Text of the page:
Kid Fears

My youngest, 12, asked about our greatest fears while eating dinner.  Everyone sort of looked around at one another not wanting to go first.  So I asked her what her greatest fears are.  She replied that she was afraid her epilepsy would never go away and that she wouldn’t be able to drive.  We talked about that for a while; acknowledging that it’s a real possibility and tried to come up with a game plan for what to do if her epilepsy sticks around forever.

But the question hung in the air for the rest of us.  As a mom, my biggest fear is supposed to be something happening to my children.  Right?  But that’s not really my greatest fear.  In some sense I’ve accepted that things will happen to my children that break their hearts and mine.  We’ve already gone through some pretty heavy stuff together.  I know that together we’ll face whatever the world throws at us, like it or not.

My biggest fear…the fundies are right.  Yes, laugh if you must.  But that is my biggest fear–the Christian Fundamentalists are right.  I grew up with Southern Baptist fire and brimstone.  My aunt and uncle didn’t celebrate Christmas because it was not a biblical mandate.  Instead they traveled around in their converted school bus and held tent revivals.  On my 13th birthday I received a long letter detailing how I was bound for hell unless I repented and turned toward God.  At my grandmother’s funeral they stuffed Chick Tracts in everyone’s pockets and purses.  I could go on and on.  My greatest fear is that those whackadoos and their ilk are right.  I’m confident they are not.  I’m nearly positive that they are not.  However, I know enough to know that it’s possible, that I don’t have the express line to the one true religion.

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Missing Ministry…Rambling towards the Dream

Since returning to Colorado our lives have been up in the air.  Things are settling in place but I feel more lost than ever.  As we planned this enormous leap of faith–moving without jobs, moving into the in-laws home (thanks be to God for them!), I dreamed of starting a home church.  I had this wonderful vision of sitting on the porch with a group of non-churchy adults discussing scripture and how we can realize the Kindom of God in the here and now.  It’s nearly a year and a half later and I have not realized that dream.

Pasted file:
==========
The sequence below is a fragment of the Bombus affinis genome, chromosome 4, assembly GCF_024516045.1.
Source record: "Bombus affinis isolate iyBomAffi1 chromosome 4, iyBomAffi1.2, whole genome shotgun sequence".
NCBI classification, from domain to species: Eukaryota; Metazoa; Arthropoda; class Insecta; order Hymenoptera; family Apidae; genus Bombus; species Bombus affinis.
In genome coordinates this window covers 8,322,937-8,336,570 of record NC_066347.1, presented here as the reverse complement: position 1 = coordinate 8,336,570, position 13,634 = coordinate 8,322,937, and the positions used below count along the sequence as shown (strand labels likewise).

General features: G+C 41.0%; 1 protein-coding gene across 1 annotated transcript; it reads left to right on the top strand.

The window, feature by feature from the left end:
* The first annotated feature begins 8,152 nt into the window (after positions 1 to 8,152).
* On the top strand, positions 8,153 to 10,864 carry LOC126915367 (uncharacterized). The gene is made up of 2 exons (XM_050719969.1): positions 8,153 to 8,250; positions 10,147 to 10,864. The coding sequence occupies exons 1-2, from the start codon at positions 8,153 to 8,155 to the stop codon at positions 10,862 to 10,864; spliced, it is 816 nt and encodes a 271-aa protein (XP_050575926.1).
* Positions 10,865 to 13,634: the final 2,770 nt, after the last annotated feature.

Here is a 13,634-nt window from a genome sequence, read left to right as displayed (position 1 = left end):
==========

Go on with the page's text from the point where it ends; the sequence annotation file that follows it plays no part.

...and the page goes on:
I was the good little Methodist (as much as I am apt to be) and connected with the local District Superintendent.  We began attending a Methodist church near by and got involved there.  I met with the district ordination committee (fantastic group of leaders!) but I still wasn’t sure it’s where I belonged.

I met the local UCC ministers and they readily invited me into church and ministry.  It felt so good.  They welcomed me with open arms, there wasn’t this feeling of let us check you out first.  It was “we’re glad to have you!”  I’ve flirted with the UCC for many years.  I love their openness. When they say all are welcome here, they mean it.  There are no ifs, ands, or buts.  So I switched.  I thanked the UMC DS and committee but said I was leaving the UMC.

As with all churches and denominations I’ve learned some flaws of the UCC, at least our local UCC.  Church is church.  It’s a human institution filled with flaws and humans being ugly as well as filled with wonder and moments in which we see and feel God moving among us.

But due to some issues not ready for public discussion, I’m having a hard time moving forward with them as well.  I feel like my best option is to “go rogue.”  Do that little home church.  But what is holding me back?  What fear am I not acknowledging, accepting, or facing?

I’ve been trying to remember what it is I really want.  What is it that God is calling me to do?  Currently, my paid vocation revolves around helping abused and neglected children.  It is good work.  I definitely claim it as meaningful ministry.  I volunteer with the local domestic violence and sexual assault agency.  What I do there is most definitely meaningful ministry.

What I miss is the teaching and preaching.  Which sometimes makes me think I must be an egomaniac.  That this ministry piece is completely ego-centric.  I don’t want to believe that’s true.  I don’t think it is.  I love (and miss) helping people to see and understand scripture from a new perspective.  I love helping to encourage and develop new spiritual connections and disciplines.  And oddly enough, this fly by the seat of her pants girl, greatly misses organizing and planning liturgy, activities, and worship.  I miss praying with people and listening.  With both my paid and volunteer work, I sit with people in great need, I listen to them, I speak when necessary, and I pray for them, but I never pray with them.  I miss that.  I miss it all.  Okay, I don’t miss the yearly reports and charge conferences.  I miss studying and steeping myself in scripture.  Yes, I realize that I can and should be doing that anyway but I dont’.  Not often.  Perhaps it’s too hard because it reminds me of the other stuff that I miss as well.

But my hope is that if I can do just one thing a week, a day even, that somehow moves me forward.  Moves me to practice and discover a way to realize this dream.  God will lead me.  I will.  Hence, it is my goal to get on here at least once a week and ramble about God, where I’m at, what’s next, face my fears, whatever it takes to move ahead just one small step at a time until somehow I am engaged in those aspects of ministry that I am desperately missing right now.